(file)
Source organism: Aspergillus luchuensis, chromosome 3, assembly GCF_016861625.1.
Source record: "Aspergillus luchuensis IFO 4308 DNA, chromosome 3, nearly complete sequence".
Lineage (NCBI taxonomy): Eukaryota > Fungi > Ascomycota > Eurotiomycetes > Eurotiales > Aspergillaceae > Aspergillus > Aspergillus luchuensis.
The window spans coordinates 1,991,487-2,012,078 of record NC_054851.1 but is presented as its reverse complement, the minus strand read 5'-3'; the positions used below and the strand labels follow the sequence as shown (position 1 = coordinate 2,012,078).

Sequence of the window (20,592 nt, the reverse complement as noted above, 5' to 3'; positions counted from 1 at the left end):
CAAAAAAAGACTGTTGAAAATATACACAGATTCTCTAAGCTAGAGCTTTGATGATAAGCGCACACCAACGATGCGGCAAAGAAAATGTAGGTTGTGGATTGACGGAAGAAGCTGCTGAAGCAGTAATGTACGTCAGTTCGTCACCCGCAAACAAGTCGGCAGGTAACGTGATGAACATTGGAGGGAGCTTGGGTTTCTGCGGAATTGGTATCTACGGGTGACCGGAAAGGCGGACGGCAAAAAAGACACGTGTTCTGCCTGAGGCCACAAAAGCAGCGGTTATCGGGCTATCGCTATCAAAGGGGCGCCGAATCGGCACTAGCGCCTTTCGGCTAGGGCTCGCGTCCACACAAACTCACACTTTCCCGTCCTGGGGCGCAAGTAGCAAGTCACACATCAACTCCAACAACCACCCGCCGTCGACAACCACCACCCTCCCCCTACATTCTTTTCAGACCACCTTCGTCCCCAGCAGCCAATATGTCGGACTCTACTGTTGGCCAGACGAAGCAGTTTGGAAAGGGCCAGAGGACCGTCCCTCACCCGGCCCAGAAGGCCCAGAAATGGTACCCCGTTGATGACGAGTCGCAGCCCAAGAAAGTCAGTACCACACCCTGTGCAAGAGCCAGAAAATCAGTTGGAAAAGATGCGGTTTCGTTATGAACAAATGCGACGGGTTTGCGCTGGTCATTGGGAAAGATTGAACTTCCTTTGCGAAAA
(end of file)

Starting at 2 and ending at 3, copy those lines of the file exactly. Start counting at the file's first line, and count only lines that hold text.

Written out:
Source record: "Aspergillus luchuensis IFO 4308 DNA, chromosome 3, nearly complete sequence".
Lineage (NCBI taxonomy): Eukaryota > Fungi > Ascomycota > Eurotiomycetes > Eurotiales > Aspergillaceae > Aspergillus > Aspergillus luchuensis.